The film seems to suggest that Donald is responsible for the resolution of the film. The moment he becomes involved in the script writing process could be seen as Plot point 2, or the moment that propels the action into the resolution of the film.
The resolution involves every Hollywood cliché that Charlie Kaufman wanted to avoid in adapting The Orchid Thief. There is sex between Laroche and Susan Orlean, a car chase and guns, lots of gunfire shoot outs. The film ends with a nonsensical action sequence with all emotions heightened to an unbelievable, but inevitable pitch for your standard Hollywood film. What makes this resolution startling here is the self conscious change of tone from what’s gone previously, it’s like Kaufman has handed the writing over to the part of him that takes guidance from McKee rather than the writer that wanted the film to exist to be free from conventional shackles, or in the world of the film, he’s let Donald write the ending.
It has become apparent that the film has become an ironic adaptation of McKee’s Story. Using the narrative structure as the punch line to the actual film is the very essence of what the film is about on one level. The film itself that is an adaptation becomes about Adaptation, and actually adapts a screenwriting guide. You can’t really get more self referential than that. It heightens its meta fictional content to the point where the audience are fully aware that they are watching a construct, as they are being told every second by the script which intentionally challenges the viewer. But, for the majority of the running time the audience are misled to believe they are watching a constructed adaptation of The Orchid Thief, where really they are watching a deconstruction of Robert McKee’s screenwriting guide, Story.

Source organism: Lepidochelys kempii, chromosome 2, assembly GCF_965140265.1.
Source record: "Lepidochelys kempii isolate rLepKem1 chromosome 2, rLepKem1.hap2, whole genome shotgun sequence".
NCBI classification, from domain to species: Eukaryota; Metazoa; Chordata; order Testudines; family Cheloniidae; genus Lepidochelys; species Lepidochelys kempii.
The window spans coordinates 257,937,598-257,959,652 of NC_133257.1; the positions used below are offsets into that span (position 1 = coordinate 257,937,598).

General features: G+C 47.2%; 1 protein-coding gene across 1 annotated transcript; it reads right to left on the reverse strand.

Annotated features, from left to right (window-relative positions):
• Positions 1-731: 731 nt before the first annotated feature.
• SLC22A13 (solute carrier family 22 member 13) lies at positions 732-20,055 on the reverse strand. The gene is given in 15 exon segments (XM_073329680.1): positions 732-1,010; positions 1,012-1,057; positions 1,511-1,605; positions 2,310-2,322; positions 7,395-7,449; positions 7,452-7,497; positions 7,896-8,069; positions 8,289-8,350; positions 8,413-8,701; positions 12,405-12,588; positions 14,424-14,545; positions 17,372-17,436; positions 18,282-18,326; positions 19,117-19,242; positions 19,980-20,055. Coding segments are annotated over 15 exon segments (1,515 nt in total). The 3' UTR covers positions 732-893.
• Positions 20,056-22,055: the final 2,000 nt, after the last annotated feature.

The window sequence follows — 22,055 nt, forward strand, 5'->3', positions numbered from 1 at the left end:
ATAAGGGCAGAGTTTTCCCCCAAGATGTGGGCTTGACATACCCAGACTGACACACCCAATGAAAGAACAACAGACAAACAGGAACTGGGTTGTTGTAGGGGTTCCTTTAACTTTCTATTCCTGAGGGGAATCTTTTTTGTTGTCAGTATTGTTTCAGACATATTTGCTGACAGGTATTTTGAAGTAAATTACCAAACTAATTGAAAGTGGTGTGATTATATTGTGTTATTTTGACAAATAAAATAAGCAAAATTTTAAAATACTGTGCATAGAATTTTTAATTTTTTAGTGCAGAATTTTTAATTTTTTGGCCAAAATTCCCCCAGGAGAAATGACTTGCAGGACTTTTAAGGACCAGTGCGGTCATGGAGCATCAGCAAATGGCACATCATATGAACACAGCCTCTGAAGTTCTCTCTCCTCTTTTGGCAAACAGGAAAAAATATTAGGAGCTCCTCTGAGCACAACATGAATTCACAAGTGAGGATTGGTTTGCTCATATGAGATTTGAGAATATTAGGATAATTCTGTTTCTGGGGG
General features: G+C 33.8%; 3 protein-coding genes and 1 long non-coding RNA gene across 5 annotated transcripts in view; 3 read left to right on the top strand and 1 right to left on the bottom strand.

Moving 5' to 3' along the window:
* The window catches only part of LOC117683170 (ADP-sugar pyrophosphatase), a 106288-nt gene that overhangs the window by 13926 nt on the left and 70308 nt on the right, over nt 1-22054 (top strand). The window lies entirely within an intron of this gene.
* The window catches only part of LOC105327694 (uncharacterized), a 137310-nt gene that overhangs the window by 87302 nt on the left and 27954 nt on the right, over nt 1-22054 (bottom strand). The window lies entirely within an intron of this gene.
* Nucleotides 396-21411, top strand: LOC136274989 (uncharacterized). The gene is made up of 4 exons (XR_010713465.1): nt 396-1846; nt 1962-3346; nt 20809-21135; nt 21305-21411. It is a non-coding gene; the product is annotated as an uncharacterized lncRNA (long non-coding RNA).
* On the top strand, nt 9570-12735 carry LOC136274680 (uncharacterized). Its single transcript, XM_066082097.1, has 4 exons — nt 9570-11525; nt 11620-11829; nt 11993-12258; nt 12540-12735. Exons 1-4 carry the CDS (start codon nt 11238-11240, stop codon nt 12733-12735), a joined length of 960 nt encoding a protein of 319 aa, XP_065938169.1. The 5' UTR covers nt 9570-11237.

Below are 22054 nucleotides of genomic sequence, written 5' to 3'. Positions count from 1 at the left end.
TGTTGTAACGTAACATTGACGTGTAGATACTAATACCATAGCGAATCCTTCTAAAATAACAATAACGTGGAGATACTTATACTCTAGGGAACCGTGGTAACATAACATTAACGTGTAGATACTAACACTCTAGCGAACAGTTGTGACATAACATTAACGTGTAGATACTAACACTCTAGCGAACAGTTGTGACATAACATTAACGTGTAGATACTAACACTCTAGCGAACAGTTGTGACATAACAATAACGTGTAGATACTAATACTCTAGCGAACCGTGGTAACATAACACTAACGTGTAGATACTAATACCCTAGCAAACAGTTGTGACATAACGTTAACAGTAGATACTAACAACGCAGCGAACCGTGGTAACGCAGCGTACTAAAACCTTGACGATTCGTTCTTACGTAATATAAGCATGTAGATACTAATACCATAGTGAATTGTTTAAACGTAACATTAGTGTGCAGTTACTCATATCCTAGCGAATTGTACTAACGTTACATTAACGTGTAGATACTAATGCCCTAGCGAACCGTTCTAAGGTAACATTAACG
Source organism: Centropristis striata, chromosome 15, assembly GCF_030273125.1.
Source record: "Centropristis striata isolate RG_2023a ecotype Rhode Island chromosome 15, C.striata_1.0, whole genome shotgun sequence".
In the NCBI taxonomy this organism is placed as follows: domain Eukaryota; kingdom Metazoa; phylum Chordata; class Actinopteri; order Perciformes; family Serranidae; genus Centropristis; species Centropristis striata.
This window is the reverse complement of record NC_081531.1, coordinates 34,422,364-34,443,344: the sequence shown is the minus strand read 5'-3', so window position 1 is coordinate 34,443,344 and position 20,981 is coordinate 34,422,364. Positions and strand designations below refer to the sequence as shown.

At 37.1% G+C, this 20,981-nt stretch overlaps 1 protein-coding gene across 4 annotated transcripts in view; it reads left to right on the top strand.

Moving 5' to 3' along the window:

McKee looks at it this way, “The Orchid Thief could not be adapted, it had to be re invented. Kaufman criss crosses a Disillusionment plot with an Education plot. A disillusionment plot opens with a protagonist at the positive, someone with an optimistic view of the world, then arcs him/her to a defeated, pessimistic end. An education plot is the opposite. It begins with the protagonist at the negative, clinging to a dark, pessimistic mind set. Experience then teaches this character to see life anew, arcing him/her to an upbeat, if not optimistic, sense of world and self. The former is Susan’s story, the latter’s Charlies.”